- A survey meter (aka “Geiger Counter”) measures the amount of radiation emitted by a contaminated item or other discrete/point source.
My advice is to buy the best modern equipment you can find, starting with a Nuk-Alert. Also get some redundancy by getting a surplus set of “pen” type dosimeter, rate meter, and charger. Those are available from several of our advertisers, most notably Ready Made Resources. Of all of the instruments, a rate meter is the most important. (If you keep a daily log book of radiation readings, then just a regularly-recalibrated rate meter can also let you know your total dose.The book Nuclear War Survival Skills describes how to make an improvised fallout ratemeter. But that is a poor substitute for a good set of modern instruments!
Just last week, I heard that the USAF has surplussed their Canberra combination survey/rate/dose meters, because they were standardizing with meters that use size AA batteries. These are the slightly older model that use 9 VDC batteries. At eBay, use the search phrase “Canberra NRC ADM-300”. They originally cost the taxpayers around $3,000 each. At less than $200 each, they are a tremendous bargain. They should all still be within calibration specifications.
Having a family and perhaps a pet or two all cooped up in a 200 square foot shelter for three months (or more) is undoubtedly going to cause a lot of stress and frayed nerves. To prevent mental breakdowns, I suggest storing a Bible, some Bible study books (a concordance and commentaries), lots of paperback novels, numerous board games, a chess and checkers set, a chess strategy book, musical instruments, an iPod (pre-loaded with the family’s favorite hymns, songs, and classical music), several new decks of playing cards, a cribbage board, and a book of card game rules
I suggest that you hunker in your bunker even longer than authorities will recommend. Here is some Ground Truth to ponder: Government officials have more of a vested interest in re-establishing a functional economy than they do in assuring your health and longevity. I should mention that I’ve already been lied to once, this way. I was stationed in Stuttgart, West Germany with the 2nd M.I. Battalion in the spring of 1986. I was then partially down-wind of the Chernobyl reactor melt-down. The European and USSR governments lied about the risks, as they later admitted, because they wanted to prevent any panic and dislocation. We were falsely told that it was safe to be outdoors. They did issue a warning on milk, but otherwise there were no warnings or special precautions taken, for fresh foods in the FRG (West Germany). They also didn’t issue an advisory about wearing dust masks, because there were insufficient supplies of them on hand for the entire population. So again, they compromised public health to prevent panic. More recently, the government of Japan also intentionally downplayed risks, following the Fukushima meltdown. To expect genuine altruism and sincerity by government officials in any radiological emergency is naive.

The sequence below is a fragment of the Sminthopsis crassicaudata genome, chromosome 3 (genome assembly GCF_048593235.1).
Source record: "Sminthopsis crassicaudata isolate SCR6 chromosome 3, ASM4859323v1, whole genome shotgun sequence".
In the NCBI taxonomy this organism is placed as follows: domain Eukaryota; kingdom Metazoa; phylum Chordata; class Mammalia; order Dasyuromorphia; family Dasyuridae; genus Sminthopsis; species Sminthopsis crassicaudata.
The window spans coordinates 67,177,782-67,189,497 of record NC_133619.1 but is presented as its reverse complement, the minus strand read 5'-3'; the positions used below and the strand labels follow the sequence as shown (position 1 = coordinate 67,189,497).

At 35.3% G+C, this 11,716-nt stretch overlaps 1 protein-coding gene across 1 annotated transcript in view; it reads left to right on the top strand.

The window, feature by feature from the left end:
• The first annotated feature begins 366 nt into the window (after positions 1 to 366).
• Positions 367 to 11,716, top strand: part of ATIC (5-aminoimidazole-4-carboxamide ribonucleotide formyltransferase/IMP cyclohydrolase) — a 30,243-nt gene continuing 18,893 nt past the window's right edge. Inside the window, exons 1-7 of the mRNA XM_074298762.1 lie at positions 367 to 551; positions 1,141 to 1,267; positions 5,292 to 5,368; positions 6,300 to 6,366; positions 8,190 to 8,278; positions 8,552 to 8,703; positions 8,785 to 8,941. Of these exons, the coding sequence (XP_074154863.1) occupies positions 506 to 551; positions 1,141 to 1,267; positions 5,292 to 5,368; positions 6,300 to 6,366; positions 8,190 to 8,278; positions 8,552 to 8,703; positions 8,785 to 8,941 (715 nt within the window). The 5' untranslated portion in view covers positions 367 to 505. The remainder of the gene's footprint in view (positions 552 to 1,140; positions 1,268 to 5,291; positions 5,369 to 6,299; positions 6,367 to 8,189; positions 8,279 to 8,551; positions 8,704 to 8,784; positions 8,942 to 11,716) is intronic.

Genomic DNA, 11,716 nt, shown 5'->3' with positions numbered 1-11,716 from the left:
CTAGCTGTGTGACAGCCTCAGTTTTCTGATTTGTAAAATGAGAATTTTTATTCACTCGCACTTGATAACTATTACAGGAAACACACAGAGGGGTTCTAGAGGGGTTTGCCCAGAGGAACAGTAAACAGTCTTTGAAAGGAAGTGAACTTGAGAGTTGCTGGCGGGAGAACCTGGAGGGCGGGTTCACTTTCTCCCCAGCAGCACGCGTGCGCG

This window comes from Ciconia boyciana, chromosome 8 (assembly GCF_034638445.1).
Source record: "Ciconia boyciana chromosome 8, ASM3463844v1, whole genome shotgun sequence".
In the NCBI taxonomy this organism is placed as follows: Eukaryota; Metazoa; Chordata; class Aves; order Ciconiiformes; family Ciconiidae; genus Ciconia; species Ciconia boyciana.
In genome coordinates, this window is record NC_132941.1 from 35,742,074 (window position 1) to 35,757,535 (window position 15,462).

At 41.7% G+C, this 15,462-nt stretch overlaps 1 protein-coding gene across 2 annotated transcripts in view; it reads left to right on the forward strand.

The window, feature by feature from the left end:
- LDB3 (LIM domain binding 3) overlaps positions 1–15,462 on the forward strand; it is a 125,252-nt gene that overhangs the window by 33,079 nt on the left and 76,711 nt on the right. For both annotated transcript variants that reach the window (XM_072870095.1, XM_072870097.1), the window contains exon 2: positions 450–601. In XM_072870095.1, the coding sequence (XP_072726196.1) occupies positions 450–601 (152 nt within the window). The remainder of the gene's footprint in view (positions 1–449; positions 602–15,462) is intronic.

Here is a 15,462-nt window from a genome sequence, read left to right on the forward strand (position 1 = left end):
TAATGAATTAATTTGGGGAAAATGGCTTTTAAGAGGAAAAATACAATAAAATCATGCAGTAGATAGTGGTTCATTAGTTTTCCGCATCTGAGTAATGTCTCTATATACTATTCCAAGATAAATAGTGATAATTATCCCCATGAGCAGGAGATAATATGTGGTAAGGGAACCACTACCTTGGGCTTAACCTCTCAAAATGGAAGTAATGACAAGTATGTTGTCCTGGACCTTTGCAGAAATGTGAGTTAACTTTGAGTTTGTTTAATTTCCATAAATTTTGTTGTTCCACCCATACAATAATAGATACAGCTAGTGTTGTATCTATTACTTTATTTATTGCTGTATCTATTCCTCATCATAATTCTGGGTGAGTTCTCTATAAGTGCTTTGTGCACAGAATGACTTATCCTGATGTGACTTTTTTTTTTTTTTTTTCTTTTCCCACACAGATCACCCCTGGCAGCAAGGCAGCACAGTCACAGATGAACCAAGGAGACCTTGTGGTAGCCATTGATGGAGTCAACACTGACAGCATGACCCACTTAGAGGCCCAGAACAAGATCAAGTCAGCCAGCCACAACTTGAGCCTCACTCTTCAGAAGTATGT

Your family’s emergence from your shelter should be gradual. Plan on sleeping every night in your shelter for the next six months. (This dubbed “partial emergence”.) Remember: Radiation damage is cumulative. So if you can spend half of your time in the shelter after the announced “safe emergence” date, then you will cut your exposure to residual radiation nearly in half.
During the first year of emergence it will be important to wear at least a paper mask–but preferably an N95 mask–as much as possible. Footwear must be removed and hands washed in a vestibule whenever returning from outdoors. And any un-packaged foods that are purchased, grown, or gathered must be washed before bringing them indoors.
A Shattered World
In the aftermath of a full-scale nuclear exchange, life will never be the same as it was before. There will surely be massive depopulation of the northern hemisphere. The global economy might take a century or more to fully recover. Cancer rates will be higher for at least for several decades. Average life expectancy will probably drop down into the mid-50s and possibly even lower for both men and women for a few decades. But the bottom line is that nuclear war is indeed survivable!
For Further Study
This article is just introductory to the topic.There is obviously a lot more to consider in fully stocking a shelter that I haven’t discussed here. That is largely common sense: First aid, sleeping bags, privacy screens, fire extinguishers, intruder security measures, cooking implements, spill clean-up, pet care, et cetera. Just one important note on first aid that differs from preparing for many other disasters: If you are close to a nuclear target, then expect to have to treat lots of lacerations and flash burns. And if anyone gets a blast of gamma through their body before entering your shelter, then also expect to have to treat both vomiting and diarrhea.
For more in-depth study, I strongly recommend that every American family get a hard copy of Dr. Cresson Kearney (et al)’s book Nuclear War Survival Skills. It is a truly crucial reference book! – JWR